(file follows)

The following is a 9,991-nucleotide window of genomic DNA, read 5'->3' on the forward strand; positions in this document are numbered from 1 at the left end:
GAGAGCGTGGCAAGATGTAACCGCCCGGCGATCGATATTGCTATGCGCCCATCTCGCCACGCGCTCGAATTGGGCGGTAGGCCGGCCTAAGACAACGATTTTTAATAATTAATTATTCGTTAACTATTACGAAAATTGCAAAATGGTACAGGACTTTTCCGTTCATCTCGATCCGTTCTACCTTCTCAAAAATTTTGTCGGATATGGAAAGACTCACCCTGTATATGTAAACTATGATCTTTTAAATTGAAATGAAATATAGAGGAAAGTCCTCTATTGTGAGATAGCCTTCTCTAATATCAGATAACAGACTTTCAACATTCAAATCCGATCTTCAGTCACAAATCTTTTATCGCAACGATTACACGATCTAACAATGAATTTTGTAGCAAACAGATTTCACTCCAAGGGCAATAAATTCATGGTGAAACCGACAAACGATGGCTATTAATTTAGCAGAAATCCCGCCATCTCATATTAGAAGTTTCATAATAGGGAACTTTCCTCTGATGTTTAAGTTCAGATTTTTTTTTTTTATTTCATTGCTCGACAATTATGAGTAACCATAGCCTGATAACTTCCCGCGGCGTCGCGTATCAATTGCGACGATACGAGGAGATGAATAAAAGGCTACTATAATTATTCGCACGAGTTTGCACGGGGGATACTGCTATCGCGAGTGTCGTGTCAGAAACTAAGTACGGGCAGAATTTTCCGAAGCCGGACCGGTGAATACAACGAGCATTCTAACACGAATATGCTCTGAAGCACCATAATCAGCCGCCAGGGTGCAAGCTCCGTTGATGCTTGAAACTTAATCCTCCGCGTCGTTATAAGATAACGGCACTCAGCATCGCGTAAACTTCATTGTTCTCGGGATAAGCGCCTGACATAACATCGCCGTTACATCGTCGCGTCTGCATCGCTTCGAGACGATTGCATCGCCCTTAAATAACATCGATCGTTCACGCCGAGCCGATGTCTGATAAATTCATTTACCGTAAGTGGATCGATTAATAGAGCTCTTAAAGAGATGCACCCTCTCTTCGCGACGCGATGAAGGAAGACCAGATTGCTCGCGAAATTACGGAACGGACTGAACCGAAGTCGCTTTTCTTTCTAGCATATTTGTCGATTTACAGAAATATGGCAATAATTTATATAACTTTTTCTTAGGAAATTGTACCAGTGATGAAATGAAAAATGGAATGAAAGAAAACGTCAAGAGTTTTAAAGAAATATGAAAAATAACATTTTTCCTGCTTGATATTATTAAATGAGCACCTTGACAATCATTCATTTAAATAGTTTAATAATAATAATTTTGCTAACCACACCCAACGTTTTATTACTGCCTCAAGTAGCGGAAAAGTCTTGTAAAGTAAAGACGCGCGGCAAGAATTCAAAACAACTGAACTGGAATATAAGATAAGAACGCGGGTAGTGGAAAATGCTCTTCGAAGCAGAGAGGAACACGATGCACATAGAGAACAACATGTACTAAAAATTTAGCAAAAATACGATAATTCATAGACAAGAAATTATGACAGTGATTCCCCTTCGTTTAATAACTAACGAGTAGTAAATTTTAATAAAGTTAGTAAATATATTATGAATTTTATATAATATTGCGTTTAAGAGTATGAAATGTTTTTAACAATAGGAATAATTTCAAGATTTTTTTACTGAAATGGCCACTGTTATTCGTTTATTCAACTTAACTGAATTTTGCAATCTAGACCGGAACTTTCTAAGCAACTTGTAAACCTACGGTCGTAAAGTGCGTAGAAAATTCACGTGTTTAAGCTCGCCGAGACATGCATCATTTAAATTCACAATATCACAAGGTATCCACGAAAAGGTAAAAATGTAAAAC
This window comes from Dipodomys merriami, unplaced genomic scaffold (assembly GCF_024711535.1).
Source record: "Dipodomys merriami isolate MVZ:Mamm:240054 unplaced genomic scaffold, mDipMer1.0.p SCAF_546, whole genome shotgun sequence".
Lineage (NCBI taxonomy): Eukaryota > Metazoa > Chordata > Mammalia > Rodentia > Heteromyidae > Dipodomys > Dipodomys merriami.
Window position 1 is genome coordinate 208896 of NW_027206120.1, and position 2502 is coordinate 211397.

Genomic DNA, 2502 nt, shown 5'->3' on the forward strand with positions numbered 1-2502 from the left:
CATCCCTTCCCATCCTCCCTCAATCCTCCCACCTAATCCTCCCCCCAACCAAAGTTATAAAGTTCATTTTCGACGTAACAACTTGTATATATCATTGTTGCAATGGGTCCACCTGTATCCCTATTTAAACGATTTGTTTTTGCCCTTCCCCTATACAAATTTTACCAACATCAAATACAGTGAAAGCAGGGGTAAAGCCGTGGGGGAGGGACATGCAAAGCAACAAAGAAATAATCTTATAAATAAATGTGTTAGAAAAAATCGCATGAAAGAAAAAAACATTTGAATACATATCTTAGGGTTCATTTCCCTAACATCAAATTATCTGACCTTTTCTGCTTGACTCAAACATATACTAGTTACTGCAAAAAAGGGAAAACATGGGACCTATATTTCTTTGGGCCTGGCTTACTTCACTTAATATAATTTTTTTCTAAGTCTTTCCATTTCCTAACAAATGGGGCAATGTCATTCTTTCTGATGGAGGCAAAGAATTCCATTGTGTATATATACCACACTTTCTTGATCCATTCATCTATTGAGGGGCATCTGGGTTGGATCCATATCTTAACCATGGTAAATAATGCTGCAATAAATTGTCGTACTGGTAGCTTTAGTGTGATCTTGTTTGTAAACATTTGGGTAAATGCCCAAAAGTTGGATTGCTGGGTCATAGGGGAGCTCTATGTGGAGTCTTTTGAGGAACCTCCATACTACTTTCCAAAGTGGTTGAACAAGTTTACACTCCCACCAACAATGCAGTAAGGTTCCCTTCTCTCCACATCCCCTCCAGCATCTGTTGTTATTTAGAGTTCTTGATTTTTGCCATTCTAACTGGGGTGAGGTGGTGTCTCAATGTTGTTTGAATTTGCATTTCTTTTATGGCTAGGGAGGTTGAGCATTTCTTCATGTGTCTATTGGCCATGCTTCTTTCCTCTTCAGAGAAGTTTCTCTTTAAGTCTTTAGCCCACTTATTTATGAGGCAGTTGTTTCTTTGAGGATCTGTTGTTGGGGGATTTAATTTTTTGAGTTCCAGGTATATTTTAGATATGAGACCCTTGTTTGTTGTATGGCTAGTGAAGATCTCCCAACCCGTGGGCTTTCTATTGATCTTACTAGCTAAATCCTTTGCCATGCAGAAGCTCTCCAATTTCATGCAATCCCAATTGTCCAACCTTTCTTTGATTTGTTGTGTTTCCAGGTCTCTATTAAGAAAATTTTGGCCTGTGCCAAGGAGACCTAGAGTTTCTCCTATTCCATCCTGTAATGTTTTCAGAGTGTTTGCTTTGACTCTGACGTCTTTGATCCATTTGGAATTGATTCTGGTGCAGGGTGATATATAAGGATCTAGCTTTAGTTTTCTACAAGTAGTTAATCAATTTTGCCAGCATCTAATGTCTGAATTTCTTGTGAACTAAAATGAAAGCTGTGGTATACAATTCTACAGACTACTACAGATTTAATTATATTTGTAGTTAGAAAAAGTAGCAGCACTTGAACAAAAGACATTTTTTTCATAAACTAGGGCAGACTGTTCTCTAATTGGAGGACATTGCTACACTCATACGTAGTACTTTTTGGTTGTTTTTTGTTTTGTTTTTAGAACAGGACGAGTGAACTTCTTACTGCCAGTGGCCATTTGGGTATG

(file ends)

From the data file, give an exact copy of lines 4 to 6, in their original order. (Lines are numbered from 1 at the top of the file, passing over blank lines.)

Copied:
Source record: "Dipodomys merriami isolate MVZ:Mamm:240054 unplaced genomic scaffold, mDipMer1.0.p SCAF_546, whole genome shotgun sequence".
Lineage (NCBI taxonomy): Eukaryota > Metazoa > Chordata > Mammalia > Rodentia > Heteromyidae > Dipodomys > Dipodomys merriami.
Window position 1 is genome coordinate 208896 of NW_027206120.1, and position 2502 is coordinate 211397.